Always, always, always wear your PFD. I can’t stress that enough. Everyone should check the weather before they go out to make sure the weather will stay consistent for a safe day, and you will be able to plan to have appropriate clothing, especially as it cools down. We recommend having a map and a whistle on you for safety reasons. Another big safety recommendation is to let someone know where you’re going as well as your expected time for return.

Before you head out, you really need to make sure you check the route conditions. You can always call us or your local outfitter for guidance so you can get talked through what is happening that day. Paddling is naturally a beginner-friendly sport, but don’t go out solo until you are more comfortable with technique and safety. 

Two women paddle kayakas along a lake with fall foliage along the shoreline

We always recommend starting out with a shorter trip for your first few times out. People typically average 3 mph on the water, give or take, so that will help you ball park how far to go. But I wouldn’t recommend diving into a long excursion if you don’t have much, or any, experience in the water. If you aren’t comfortable with your ability to paddle, regardless of the length of the trip, you can take a lesson to get more acquainted.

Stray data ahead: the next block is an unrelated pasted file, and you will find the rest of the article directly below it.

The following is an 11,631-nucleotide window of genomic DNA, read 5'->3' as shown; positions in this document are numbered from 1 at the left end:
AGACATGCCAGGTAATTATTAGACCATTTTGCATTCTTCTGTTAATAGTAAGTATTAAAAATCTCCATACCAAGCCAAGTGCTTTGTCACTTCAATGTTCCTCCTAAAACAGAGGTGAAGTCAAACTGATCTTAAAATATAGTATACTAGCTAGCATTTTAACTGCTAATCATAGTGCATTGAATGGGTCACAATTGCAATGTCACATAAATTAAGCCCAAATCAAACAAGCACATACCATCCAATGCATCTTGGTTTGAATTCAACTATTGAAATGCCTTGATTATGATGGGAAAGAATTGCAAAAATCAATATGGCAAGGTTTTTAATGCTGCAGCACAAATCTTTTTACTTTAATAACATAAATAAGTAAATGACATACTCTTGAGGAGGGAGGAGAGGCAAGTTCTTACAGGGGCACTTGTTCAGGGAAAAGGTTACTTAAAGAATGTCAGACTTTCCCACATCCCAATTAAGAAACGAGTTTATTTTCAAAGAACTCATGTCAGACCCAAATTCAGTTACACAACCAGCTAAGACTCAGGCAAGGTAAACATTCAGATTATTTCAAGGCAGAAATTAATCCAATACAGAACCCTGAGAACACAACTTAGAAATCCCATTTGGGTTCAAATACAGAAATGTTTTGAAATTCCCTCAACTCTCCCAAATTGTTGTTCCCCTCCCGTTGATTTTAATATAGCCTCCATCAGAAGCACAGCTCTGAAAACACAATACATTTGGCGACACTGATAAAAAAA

From our store, the oxbow and back is four miles, so that would take about an hour and a half or so. It’s hard to tell people how long of a trip to do at the start since people have such a variation of athletic and endurance backgrounds, but keep it simple and short for the first few outings to see how you do. Have an option where you can turn around and come back. When it comes to making a route, when in doubt, just call us and ask! We can make really good suggestions based on what the customer says.

Two women paddle kayakas along a lake with fall foliage along the shoreline

 

Raquette River Outfitters is open for rentals typically from mid-May to mid-October every year, kicking of the season every Memorial Day Weekend leading into the holiday. For those looking to paddle early next season, Fleck recommends making sure you have proper cold weather gear. If you are more of a fair-weathered individual, keep your eyes on the summer calendar to start planning your excursion! And, of course, it is never too early to plan a trip to paddle during fall, my favorite time of the year, floating through the fall foliage as we prepare to welcome the approaching winter season. Whether fall, winter, spring, or summer, Tupper Lake is ready for your arrival!